Sometimes, at the end of a day of teaching, after all the students leave, I take a moment of silence. In an empty classroom, I pause to be thankful for what I get to do in this life. Do you practice gratitude?
I’m a college instructor. I love my career. I get paid for helping others become better speakers and communicators. How cool is that?
I know you might not be working at your dream job. I know your situation might not be perfect. We all have challenges. There’s one sure way to make things better: Practice gratitude.
When we have gratitude, it changes out attitude. It’s hard to be negative when you find room in your heart to be thankful for what you have. There are many who have less than you.
Are You Unhappy With Your Place In Life?
As a teacher, I’ve worked with thousands of students. As a blogger, I’m constantly using social media. I’ve noticed something: most people are dissatisfied with their place in life. The majority of these people never do anything about their unhappiness. They just walk through life complaining about their circumstances.
What if I told you that the first step to finding happiness is simply to have gratitude for what you already have? What if I told you that having gratitude for your current place in life is exactly what you need to become more successful? It’s true. Check out these benefits of gratitude according to Greater Good: The Science Of A Meaningful Life:
Physical Benefits Of Gratitude
• Stronger immune systems
• Less bothered by aches and pains
• Lower blood pressure
• Exercise more and take better care of their health
• Sleep longer and feel more refreshed upon waking
Psychological Benefits Of Gratitude
• Higher levels of positive emotions
• More alert, alive, and awake
• More joy and pleasure
• More optimism and happiness
Social Benefits Of Gratitude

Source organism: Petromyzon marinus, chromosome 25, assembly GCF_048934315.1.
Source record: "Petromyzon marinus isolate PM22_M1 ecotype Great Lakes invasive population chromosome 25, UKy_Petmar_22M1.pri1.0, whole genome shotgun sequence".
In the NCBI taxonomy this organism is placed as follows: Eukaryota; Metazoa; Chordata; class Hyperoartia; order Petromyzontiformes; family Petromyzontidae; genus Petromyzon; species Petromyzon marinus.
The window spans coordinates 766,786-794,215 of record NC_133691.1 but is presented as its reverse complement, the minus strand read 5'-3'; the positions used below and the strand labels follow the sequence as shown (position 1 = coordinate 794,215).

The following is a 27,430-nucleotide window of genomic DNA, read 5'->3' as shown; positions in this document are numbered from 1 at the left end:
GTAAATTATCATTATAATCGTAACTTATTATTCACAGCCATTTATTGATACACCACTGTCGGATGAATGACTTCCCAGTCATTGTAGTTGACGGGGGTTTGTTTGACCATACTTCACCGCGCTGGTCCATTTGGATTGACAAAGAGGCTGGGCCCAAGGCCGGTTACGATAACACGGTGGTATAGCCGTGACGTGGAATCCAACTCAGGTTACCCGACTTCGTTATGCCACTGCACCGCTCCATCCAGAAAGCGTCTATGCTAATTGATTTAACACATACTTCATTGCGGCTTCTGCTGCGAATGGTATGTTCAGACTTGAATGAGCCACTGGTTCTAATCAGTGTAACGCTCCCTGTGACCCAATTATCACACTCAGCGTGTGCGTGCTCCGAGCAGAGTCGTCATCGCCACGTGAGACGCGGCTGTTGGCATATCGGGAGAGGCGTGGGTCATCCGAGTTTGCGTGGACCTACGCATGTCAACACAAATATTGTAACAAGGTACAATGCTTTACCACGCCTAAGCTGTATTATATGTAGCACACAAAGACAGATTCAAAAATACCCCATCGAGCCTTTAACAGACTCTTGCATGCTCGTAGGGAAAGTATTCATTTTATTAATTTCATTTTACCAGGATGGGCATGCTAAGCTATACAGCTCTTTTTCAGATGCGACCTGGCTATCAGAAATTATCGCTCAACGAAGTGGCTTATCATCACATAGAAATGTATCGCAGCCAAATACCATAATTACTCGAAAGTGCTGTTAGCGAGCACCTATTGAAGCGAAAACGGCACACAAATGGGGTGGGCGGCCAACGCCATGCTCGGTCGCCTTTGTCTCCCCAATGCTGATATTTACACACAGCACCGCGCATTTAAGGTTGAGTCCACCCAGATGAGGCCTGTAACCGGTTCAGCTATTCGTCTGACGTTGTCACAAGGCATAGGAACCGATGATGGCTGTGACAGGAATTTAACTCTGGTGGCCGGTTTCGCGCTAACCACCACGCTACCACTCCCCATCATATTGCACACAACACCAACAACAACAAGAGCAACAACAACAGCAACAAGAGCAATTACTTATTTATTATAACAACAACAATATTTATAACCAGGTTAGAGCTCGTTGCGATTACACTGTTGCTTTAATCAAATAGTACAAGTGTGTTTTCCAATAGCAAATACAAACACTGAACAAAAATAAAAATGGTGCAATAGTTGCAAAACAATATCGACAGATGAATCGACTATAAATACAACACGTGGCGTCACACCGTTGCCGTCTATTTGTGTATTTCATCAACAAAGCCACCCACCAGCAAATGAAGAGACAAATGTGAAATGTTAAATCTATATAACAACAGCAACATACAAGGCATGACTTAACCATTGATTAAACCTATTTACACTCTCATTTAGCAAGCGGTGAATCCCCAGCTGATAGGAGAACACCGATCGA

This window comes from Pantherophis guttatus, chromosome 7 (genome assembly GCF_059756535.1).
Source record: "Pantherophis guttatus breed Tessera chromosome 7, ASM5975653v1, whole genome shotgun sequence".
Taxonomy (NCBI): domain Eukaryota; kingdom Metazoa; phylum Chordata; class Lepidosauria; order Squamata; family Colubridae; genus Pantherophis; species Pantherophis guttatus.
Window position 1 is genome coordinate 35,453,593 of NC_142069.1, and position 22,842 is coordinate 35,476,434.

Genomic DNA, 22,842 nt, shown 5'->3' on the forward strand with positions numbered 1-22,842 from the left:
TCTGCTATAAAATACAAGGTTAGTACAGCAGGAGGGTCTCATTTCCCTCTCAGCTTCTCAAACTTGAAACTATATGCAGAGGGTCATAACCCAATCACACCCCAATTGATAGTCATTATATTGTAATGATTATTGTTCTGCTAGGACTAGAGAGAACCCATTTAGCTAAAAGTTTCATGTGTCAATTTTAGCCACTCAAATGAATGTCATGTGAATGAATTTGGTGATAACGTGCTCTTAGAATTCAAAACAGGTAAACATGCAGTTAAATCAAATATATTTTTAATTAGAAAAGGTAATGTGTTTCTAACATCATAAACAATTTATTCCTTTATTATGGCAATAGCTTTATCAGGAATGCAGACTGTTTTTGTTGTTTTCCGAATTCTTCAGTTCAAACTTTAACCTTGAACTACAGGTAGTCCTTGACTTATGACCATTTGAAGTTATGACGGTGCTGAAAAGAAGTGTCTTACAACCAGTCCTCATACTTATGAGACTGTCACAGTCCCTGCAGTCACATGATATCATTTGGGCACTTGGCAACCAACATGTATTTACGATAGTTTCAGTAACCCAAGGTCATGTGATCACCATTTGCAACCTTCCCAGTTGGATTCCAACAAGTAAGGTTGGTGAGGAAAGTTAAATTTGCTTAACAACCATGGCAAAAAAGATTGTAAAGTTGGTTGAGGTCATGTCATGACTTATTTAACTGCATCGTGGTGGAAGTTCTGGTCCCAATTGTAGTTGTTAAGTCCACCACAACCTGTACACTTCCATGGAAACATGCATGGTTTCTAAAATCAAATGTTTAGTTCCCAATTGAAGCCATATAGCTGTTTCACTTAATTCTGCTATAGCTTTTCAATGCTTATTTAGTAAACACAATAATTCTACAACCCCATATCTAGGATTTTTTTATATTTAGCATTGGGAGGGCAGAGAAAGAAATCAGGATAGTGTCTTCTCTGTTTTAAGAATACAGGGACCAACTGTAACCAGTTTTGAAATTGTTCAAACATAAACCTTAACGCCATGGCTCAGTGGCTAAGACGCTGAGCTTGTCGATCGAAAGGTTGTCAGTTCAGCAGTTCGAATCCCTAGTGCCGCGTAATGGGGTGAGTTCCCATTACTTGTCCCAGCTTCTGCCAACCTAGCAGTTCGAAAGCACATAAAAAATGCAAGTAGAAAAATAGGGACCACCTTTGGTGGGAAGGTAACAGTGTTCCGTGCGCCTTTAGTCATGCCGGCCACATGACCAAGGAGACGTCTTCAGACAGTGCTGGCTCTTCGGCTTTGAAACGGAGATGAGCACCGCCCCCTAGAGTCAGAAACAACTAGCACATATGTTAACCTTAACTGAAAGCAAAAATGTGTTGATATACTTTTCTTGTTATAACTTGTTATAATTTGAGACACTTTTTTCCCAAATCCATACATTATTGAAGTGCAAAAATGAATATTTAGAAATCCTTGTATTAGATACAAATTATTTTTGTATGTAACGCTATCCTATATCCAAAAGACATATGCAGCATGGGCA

• More helpful, generous, and compassionate
• More forgiving
• More outgoing
• Feel less lonely and isolated.
If that’s not reason enough for being thankful for what you have, I don’t know what is. How about success? According to a classic article by Geoffrey James at Inc.,
People who approach life with a sense of gratitude are constantly aware of what’s wonderful in their life. Because they enjoy the fruits of their successes, they seek out more success. And when things don’t go as planned, people who are grateful can put failure into perspective.
He goes on to suggest that an attitude of gratitude is an exercise. It’s a habit that we need to create. He recommends the following:
The best time to exercise gratitude is just before bed. Take out your tablet (electronic or otherwise) and record the events of the day that created positive emotions, either in you or in those around you.
When you make a habit of practicing gratitude, you essentially reprogram your brain. This reprogramming leads you to focus on the good, the successes. It also helps you to overcome and learn from your failures.
Take a moment, right now, to reflect on the good things in your life. Accept the not-so-good things. You might not be in an empty classroom, knowing you’ve been blessed by thousands of students. But you have things to be thankful for. We all do. Practice gratitude today and every day.